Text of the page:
Does ovarian cancer really arise in the ovary? A new study offers insights into the silent killer 'ovarian cancer'.
With no cure in sight, no reliable early screening tests and a lack of effective treatments for the cancer, the National Academies of Sciences, Engineering and Medicine called for a series of steps to close what it said were "surprising gaps in the fundamental knowledge about and understanding of ovarian cancer."
‘A US report highlights the need to understand the origin of ovarian cancer to develop accurate diagnostics and treatment strategies for the silent killer.’
"The committee concludes that a substantial proportion of carcinomas labeled 'ovarian' may actually originate outside the ovary or arise from cells that are not considered intrinsic to the ovary," said the 377-page, congressionally mandated report.
Many of these cancers "arise in other tissues besides the ovary, such as the fallopian tubes, which eventually metastasize to the ovary."
Ovarian cancers kill about 14,000 women each year in the United States, where some 21,000 women are diagnosed annually with what is the nation's fifth most common cancer.
Early symptoms may include bloating, pain while urinating or abdominal discomfort; but often, no early symptoms are detectable. About two in three women who are diagnosed with the cancer learn of it only once it is already advanced and has spread beyond its initial site.
Fewer than 30 percent of women who receive these late diagnoses will survive beyond five years. Overall, fewer than half (46 percent) of all women diagnosed with ovarian cancer live for five years.
Opportunities to improve
But there are research opportunities "that, if addressed, could have the greatest impact on reducing the number of women who are diagnosed with or die from ovarian cancers," said the report.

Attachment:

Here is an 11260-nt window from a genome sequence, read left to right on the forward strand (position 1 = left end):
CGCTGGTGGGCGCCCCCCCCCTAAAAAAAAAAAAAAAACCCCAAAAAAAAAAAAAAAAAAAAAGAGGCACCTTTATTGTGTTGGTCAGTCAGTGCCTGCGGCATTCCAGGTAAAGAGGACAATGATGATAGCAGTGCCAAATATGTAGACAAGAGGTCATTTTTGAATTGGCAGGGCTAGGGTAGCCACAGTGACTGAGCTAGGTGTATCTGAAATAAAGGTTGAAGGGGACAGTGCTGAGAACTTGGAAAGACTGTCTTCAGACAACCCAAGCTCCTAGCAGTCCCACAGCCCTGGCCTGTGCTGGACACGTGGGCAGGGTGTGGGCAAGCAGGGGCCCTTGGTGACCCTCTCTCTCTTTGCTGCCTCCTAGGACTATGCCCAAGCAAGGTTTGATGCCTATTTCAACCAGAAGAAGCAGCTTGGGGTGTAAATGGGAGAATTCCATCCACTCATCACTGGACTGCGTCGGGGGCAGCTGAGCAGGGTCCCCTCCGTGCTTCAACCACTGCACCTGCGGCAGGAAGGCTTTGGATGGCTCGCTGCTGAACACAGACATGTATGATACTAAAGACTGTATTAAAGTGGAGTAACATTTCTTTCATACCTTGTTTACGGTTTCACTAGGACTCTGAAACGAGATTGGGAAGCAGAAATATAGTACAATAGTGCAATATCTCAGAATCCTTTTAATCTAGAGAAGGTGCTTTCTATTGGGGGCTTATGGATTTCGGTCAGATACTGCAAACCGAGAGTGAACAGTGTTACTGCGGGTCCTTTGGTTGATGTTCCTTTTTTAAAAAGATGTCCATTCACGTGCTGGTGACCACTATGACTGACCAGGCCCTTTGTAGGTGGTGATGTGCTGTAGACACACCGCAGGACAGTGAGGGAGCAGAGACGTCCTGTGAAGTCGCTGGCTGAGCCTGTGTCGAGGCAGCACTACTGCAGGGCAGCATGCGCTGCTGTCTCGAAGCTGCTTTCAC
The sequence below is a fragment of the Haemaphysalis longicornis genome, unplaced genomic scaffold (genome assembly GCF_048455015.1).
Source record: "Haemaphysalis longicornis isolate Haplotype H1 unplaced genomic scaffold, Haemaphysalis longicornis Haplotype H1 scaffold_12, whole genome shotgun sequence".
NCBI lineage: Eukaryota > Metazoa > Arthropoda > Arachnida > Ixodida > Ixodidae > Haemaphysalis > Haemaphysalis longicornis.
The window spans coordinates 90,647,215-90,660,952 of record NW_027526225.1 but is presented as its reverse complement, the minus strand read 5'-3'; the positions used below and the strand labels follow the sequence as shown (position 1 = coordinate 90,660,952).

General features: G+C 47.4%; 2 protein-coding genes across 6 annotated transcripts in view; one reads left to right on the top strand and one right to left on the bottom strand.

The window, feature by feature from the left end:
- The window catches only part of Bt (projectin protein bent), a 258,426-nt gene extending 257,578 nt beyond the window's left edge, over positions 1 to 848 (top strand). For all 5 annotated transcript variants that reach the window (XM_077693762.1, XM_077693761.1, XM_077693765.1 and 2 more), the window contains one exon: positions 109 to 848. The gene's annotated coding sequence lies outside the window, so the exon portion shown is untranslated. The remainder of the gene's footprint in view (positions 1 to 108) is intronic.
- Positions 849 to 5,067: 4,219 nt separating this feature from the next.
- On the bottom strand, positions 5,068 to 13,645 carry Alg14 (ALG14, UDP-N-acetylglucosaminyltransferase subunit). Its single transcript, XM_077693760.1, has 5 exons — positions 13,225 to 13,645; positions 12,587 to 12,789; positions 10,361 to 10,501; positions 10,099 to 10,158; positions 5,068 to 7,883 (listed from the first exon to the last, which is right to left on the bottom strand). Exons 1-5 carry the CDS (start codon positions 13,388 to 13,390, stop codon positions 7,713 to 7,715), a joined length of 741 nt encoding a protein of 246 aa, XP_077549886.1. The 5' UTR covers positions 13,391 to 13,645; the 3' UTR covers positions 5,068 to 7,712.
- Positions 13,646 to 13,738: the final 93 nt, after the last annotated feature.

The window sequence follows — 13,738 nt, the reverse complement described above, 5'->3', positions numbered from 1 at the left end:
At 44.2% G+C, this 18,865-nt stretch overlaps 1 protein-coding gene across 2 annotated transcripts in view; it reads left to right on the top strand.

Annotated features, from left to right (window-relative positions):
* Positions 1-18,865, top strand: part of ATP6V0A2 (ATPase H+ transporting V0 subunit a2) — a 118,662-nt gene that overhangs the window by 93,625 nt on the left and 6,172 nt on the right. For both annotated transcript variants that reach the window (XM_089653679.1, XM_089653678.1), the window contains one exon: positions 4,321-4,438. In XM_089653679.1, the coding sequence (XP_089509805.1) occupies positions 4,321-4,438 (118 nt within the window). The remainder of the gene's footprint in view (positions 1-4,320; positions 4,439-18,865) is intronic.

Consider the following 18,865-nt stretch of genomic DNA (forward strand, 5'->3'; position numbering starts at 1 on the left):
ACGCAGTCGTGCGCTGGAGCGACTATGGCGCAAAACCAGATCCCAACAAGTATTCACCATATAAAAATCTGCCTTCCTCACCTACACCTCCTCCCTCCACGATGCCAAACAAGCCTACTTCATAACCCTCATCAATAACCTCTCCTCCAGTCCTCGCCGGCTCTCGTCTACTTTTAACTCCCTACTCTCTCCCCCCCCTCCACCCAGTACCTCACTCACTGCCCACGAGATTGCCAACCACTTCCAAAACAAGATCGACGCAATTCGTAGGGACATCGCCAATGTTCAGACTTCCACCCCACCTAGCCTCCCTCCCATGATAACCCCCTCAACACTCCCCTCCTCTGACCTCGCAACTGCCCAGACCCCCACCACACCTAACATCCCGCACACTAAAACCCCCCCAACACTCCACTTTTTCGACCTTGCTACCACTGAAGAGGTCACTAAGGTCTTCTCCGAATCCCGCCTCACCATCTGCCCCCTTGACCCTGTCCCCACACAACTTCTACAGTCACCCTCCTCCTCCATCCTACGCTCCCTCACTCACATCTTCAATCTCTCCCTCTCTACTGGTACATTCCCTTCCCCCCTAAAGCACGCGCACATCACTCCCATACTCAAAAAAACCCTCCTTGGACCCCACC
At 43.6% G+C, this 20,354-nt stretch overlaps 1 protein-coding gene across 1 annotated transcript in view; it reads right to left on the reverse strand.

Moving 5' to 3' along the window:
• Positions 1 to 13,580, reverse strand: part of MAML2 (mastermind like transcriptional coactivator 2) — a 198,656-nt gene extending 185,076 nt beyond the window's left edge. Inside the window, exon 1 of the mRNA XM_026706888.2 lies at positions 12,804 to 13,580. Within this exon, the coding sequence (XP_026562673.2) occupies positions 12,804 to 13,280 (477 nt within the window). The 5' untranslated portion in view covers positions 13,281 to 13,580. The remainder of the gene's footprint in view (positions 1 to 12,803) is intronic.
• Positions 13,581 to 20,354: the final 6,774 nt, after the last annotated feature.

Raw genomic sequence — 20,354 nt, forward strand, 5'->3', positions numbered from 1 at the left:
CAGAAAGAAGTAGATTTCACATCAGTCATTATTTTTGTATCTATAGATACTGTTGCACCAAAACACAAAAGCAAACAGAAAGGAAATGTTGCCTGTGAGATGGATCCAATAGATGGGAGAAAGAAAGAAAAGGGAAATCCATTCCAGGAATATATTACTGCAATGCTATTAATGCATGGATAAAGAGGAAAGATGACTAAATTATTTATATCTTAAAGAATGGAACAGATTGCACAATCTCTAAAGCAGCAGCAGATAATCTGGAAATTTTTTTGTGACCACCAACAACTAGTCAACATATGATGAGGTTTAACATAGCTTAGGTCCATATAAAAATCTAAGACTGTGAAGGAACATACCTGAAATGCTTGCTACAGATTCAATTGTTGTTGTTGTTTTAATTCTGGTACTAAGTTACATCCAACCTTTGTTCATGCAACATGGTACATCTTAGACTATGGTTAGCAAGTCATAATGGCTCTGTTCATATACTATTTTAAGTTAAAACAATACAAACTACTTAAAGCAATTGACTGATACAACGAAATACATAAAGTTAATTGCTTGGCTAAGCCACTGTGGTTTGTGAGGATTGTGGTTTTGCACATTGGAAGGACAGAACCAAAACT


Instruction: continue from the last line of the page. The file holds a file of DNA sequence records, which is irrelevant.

These include placing a priority on research into high-grade serous carcinoma (HGSC), the most common and lethal subtype of ovarian cancer.
A better understanding of the range of other subtypes is also needed, the report said.
Women with mutations in their BRCA1 or BRCA2 genes are known to face a higher risk for ovarian cancer along with breast cancer.
"Despite this important discovery of a major ovarian cancer risk factor, genetic testing and counseling for families at risk has not been universally adopted," said the report, calling for more widespread genetic testing.
But since most women who get ovarian cancer have no family history of it, the report also called for a fresh effort to understand the risks of developing ovarian cancer, "including hormonal, behavioral, social and environmental factors."
Another challenge involves the relative rarity of ovarian cancer.
Although it is the seventh most common cancer in women worldwide, clinical trials may enroll fewer participants than breast cancer trials, for instance, so researchers must get the most out of their data.
There is a "need to develop new clinical trial designs that are information-rich in terms of molecular characterization and metadata so that clinically useful conclusions can be drawn quickly from smaller study enrollments," said Jerome Strauss, chair of the committee that carried out the study.
Treatment is also a major obstacle. Most women with ovarian cancer are initially treated with platinum-based chemotherapy. While many respond well at first, "virtually all recurrent ovarian cancers ultimately become resistant to current drug therapies," said the report.